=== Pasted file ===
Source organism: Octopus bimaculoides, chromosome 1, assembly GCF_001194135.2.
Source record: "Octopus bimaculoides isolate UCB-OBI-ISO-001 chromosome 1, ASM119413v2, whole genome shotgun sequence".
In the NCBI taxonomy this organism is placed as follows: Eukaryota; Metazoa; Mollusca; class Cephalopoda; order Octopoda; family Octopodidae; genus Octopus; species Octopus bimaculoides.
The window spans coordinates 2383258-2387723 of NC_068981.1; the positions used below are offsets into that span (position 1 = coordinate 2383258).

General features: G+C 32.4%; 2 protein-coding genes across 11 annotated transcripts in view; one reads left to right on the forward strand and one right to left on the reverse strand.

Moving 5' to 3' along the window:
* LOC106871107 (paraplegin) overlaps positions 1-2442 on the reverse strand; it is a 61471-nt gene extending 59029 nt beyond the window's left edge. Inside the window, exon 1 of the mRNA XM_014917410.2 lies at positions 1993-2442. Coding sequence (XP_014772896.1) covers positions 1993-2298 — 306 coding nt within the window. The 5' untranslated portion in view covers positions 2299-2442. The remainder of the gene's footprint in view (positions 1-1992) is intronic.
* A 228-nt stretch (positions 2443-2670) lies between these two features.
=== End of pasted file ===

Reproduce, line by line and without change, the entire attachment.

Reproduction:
Source organism: Octopus bimaculoides, chromosome 1, assembly GCF_001194135.2.
Source record: "Octopus bimaculoides isolate UCB-OBI-ISO-001 chromosome 1, ASM119413v2, whole genome shotgun sequence".
In the NCBI taxonomy this organism is placed as follows: Eukaryota; Metazoa; Mollusca; class Cephalopoda; order Octopoda; family Octopodidae; genus Octopus; species Octopus bimaculoides.
The window spans coordinates 2383258-2387723 of NC_068981.1; the positions used below are offsets into that span (position 1 = coordinate 2383258).

General features: G+C 32.4%; 2 protein-coding genes across 11 annotated transcripts in view; one reads left to right on the forward strand and one right to left on the reverse strand.

Moving 5' to 3' along the window:
* LOC106871107 (paraplegin) overlaps positions 1-2442 on the reverse strand; it is a 61471-nt gene extending 59029 nt beyond the window's left edge. Inside the window, exon 1 of the mRNA XM_014917410.2 lies at positions 1993-2442. Coding sequence (XP_014772896.1) covers positions 1993-2298 — 306 coding nt within the window. The 5' untranslated portion in view covers positions 2299-2442. The remainder of the gene's footprint in view (positions 1-1992) is intronic.
* A 228-nt stretch (positions 2443-2670) lies between these two features.